BRIEF DESCRIPTION OF THE DRAWINGS
FIG. 1 is a diagramatic view showing the type of apparatus on which the present invention may be used.
FIG. 2 is a view showing the circulating system for the air which forms the present invention.
DETAILED DESCRIPTION OF THE PREFERRED EMBODIMENT
High voltage is applied between the anode 101 and cathode 102 and a stream of ink mist layer 103 is generated therebetween. The stream of ink mist layer 103 is generated by the ink solution 105 in the mist tank 104 being vibrated by thevibrating members 106 and 107 comprising piezoresonators, and the layer 103 is transferred to the front of the recording paper 109 by air discharged from a discharge port 108 for the air. Aperture plate 110 mounted in front of the anode 101 comprises athrough hole 111, control electrode 112 and common electrode 113, and said through hole 111 and control electrode 112 are opposed by one another in the row direction of the recording paper 109, arranged in a plurality of numbers to control the transferof ions. Reference numbers 114, 115, 116 and 117 are passages for feeding air in this system, all designated generally as an air recirculating system.
Describing the printing operation in brief, in accordance with the printing pattern made by a character register (not shown), control electrodes 112 of the aperture plate 110 are set to a predetermined voltage. Ions produced proximate of theanode 101 move towards the cathode 102, and some of the ions are obstructed by the aperture plate 110 and some of them pass into the stream of ink mist 103 through the aperture 111. At this time, ions attached with particles of ink move toward cathode102 and are adsorbed on the recording paper 109 and the dots are printed thereon. Desired characters are printed by the dots by making the ions as the main scan and the feed of the recording paper 109 as the sub-scan.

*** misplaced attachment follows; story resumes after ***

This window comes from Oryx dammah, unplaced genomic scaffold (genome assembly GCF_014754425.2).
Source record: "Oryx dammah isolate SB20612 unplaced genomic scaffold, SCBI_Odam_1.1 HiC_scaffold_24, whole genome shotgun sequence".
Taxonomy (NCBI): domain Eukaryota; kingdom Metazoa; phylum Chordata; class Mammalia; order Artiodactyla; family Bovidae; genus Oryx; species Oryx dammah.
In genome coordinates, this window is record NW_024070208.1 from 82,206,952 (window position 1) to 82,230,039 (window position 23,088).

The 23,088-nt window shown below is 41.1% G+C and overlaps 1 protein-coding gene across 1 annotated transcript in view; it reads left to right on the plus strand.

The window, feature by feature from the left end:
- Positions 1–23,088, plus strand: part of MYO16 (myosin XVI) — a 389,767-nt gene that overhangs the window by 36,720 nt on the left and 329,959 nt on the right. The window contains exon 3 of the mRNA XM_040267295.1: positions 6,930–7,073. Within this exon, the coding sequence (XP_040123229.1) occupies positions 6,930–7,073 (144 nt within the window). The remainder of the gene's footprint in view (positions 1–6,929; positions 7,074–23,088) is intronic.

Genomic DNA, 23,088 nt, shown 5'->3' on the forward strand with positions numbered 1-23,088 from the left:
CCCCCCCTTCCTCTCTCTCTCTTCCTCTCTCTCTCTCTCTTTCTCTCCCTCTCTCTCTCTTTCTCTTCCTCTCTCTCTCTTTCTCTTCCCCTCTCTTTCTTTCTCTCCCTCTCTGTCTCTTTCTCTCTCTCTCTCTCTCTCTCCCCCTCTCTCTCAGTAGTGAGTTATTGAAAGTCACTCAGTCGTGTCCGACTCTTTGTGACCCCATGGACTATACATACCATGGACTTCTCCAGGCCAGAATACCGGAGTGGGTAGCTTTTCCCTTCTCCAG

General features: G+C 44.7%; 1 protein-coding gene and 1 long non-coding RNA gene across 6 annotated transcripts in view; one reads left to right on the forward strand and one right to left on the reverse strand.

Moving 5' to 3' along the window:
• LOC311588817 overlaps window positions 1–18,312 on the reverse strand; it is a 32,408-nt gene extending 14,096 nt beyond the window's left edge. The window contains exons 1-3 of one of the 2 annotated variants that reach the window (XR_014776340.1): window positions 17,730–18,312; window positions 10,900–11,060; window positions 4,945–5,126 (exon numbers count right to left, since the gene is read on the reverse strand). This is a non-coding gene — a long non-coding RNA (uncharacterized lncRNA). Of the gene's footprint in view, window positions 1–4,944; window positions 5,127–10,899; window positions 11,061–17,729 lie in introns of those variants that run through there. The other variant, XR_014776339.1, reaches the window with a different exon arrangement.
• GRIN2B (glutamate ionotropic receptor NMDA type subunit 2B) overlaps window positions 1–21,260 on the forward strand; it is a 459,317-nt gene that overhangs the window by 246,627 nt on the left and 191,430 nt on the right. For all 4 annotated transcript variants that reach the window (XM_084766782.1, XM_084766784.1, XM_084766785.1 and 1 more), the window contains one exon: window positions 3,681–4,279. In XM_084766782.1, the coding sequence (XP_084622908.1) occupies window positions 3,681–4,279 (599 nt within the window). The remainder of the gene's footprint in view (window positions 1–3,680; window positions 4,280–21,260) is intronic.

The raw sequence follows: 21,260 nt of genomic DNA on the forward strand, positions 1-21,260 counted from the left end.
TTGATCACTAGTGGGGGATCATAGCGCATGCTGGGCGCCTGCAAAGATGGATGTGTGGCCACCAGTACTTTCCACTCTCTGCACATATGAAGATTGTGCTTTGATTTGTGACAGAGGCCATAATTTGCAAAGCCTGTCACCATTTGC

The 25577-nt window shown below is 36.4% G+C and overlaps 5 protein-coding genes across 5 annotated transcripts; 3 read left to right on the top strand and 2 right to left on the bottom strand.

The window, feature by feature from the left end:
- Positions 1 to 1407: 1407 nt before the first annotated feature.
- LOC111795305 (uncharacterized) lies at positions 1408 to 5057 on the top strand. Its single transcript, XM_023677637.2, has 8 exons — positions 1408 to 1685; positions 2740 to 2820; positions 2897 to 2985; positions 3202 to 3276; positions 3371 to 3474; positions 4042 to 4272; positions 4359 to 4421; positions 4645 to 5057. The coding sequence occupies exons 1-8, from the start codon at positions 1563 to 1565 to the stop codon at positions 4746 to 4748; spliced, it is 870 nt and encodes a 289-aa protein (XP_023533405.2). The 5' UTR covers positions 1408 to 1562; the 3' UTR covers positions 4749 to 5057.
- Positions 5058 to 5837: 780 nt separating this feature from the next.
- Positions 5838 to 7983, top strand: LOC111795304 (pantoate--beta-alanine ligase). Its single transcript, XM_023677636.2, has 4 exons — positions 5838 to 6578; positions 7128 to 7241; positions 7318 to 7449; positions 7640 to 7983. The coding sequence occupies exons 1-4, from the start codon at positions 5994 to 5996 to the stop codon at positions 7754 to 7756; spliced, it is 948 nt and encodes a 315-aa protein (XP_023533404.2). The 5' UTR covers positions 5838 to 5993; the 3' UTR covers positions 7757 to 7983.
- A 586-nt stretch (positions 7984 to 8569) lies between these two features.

Operations of the above-described configuration will now be described.
At first, the air is fed into the mist tank 104 from passage 116, the stream of ink mist layer 103 is fed between the aperture plate 110 and cathode 102 as well as to the front surface of the aperture plate 110 through the passage 115 andprevents the particles of ink from adhering to the through hole thereof. Further, the air is fed through the passage 116 in such a manner that the portions other than the printed portion of the recording paper 109 are not soiled. One wall 118 of thepassageway 114 and the opposite wall 119 of the passage 117 are respectively in contact with the recording paper 109 and keep the printing portion in an approximately closed or sealed condition.
The mists of ink are recovered from opening 120 through passage 114 and transferred to a condensor 121 where the mists are liquified and separated into an ink solution portion and an air portion, the air being further transferred to the printingpart through the passageways 115, 116 and 117.
As described above, the present invention is provided with circulating paths in which each time the air containing the mists of ink is treated the same air is again transferred to the printing part, and since the air containing the ink mists isnot fed to the outside of the apparatus, the smell of the ink is prevented from leaking out of the apparatus.
Field of SearchSTENCILING